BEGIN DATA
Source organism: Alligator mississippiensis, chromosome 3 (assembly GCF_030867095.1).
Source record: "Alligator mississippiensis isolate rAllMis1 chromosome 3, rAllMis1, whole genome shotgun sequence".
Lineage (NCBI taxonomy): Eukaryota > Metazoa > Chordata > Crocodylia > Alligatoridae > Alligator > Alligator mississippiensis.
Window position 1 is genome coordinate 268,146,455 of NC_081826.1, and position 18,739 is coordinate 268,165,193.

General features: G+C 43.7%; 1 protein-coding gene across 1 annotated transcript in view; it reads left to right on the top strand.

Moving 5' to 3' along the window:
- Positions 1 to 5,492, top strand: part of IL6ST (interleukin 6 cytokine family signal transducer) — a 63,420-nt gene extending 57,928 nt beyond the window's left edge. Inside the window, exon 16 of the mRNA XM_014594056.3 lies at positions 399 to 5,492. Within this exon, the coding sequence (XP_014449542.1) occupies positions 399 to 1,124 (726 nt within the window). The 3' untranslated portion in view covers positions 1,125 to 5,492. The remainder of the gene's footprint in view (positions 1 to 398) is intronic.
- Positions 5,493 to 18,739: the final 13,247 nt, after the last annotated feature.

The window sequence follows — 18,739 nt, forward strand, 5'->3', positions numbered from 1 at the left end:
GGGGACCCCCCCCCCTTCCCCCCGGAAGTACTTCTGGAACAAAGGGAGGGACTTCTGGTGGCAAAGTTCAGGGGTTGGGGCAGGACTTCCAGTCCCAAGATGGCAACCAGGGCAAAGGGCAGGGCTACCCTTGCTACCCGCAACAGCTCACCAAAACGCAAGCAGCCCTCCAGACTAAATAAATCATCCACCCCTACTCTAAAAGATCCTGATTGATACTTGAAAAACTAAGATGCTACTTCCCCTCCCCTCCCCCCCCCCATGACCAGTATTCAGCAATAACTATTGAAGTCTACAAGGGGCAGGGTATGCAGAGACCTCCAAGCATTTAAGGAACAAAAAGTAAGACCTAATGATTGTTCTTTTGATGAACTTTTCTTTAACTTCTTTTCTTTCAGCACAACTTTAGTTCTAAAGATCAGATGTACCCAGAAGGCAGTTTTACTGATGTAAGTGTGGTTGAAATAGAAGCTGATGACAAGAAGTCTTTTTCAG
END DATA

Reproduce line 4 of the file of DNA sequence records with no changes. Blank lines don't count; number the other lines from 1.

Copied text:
Window position 1 is genome coordinate 268,146,455 of NC_081826.1, and position 18,739 is coordinate 268,165,193.